U.S. central bankers next meet October 27-28 and are expected to leave rates near zero as they wait for more information about what weaker growth in China means for the outlook on U.S. hiring and inflation.
The directors of eight of 12 regional Fed banks, who inform on business conditions and advise on monetary policy, called for an interest-rate hike in September. Richmond Fed President Jeffrey Lacker dissented in favor of an increase as the committee left the benchmark unchanged near zero at its Sept. 16-17 meeting.
Yellen’s gambit is risky because “you may think you are probing the frontier” of labor market slack, “but you may already be at the frontier,” says Michael Feroli, chief U.S. economist at JPMorgan Chase & Co. in New York.
The unemployment rate currently stands at 5.1 percent, and the FOMC last month estimated it would decline to 4.8 percent in fourth quarter of the next three years. That’s just below the 4.9 percent level which they consider consistent with full employment.
The rate including the underemployed and the discouraged was 10 percent in September. The number of people working part-time for economic reasons, combined with those too discouraged to look for a job, equaled 4.5 percent of total employment last month, compared with a low of 2.5 percent in 2000.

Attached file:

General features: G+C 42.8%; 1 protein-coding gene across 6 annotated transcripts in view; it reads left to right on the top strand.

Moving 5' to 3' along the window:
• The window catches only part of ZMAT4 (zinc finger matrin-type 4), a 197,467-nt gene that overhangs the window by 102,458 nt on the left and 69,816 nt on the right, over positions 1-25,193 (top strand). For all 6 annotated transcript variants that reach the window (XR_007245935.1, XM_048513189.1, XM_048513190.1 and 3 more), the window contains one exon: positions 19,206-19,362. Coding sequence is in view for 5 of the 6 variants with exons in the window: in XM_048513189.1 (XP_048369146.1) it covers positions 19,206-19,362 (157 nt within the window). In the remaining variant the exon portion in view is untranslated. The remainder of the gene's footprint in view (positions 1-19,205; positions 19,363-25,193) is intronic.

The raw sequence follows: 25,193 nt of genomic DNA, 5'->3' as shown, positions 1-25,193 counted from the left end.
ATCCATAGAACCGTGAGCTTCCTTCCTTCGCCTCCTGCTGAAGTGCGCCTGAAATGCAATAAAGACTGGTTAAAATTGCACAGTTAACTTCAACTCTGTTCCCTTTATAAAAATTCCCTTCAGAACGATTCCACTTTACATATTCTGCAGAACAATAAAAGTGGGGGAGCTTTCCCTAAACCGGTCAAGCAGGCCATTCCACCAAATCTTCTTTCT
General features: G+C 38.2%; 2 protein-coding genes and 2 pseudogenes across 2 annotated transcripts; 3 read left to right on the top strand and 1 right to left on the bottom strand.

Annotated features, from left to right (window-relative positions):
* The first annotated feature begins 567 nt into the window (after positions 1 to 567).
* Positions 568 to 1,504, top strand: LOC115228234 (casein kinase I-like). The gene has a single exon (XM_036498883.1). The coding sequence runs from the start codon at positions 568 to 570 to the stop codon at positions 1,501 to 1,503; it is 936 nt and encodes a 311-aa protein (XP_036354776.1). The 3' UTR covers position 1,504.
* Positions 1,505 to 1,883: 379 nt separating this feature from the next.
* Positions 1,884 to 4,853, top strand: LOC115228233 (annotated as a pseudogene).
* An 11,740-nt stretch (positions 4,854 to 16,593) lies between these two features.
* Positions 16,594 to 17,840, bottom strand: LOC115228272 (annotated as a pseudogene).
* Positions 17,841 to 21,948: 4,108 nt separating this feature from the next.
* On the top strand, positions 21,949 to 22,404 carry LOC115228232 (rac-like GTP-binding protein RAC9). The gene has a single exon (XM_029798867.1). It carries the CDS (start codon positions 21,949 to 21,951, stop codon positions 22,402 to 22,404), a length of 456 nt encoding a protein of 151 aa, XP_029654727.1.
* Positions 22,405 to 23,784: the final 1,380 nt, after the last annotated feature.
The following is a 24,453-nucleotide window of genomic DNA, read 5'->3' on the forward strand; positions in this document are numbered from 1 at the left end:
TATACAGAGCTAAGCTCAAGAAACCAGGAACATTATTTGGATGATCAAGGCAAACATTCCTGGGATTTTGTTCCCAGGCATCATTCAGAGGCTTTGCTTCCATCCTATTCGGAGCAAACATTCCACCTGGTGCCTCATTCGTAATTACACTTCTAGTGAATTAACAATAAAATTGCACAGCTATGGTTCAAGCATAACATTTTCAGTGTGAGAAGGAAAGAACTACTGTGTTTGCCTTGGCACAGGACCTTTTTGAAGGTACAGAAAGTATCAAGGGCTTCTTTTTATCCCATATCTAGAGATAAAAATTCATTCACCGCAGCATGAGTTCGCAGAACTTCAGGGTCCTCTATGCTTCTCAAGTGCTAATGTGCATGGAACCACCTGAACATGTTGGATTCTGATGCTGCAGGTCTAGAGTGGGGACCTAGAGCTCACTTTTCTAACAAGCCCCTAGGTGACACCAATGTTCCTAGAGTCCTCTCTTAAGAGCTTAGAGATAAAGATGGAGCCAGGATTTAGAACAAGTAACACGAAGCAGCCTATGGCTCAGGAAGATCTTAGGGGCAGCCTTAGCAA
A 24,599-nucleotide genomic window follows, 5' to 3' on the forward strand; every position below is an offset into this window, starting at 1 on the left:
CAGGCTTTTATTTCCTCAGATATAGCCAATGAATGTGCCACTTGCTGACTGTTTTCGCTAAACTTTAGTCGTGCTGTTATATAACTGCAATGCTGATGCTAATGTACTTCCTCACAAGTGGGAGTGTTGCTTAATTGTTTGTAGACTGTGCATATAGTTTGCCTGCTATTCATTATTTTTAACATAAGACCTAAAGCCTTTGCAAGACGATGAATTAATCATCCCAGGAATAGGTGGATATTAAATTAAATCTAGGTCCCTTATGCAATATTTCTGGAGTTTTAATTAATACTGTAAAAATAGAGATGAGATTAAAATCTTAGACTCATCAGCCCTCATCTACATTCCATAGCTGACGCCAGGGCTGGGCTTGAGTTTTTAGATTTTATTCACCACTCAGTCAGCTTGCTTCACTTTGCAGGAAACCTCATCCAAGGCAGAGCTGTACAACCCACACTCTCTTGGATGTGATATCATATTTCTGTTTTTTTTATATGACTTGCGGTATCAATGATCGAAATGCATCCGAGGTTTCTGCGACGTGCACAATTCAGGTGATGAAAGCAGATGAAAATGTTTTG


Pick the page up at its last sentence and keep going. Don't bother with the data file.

For people like Elanko and Phyllis Swenson, another Fairfax County, Virginia, resident who is working part-time but would like a full-time job, the idea that the economy is near full employment seems like a cruel joke.
“For me, the economy has still not picked up,” Elanko said in an afternoon interview at a coffee shop after his part-time job at a church. Companies lack confidence to hire full-time workers, he said.
Elanko has been working part-time since June 2014 after his employer cut his hours to save money, and supplements his income with weekend work at another church. He huddles with networking groups every week, speaks with recruiters about once a month and lands an interview every five or six months. He lost his home to foreclosure.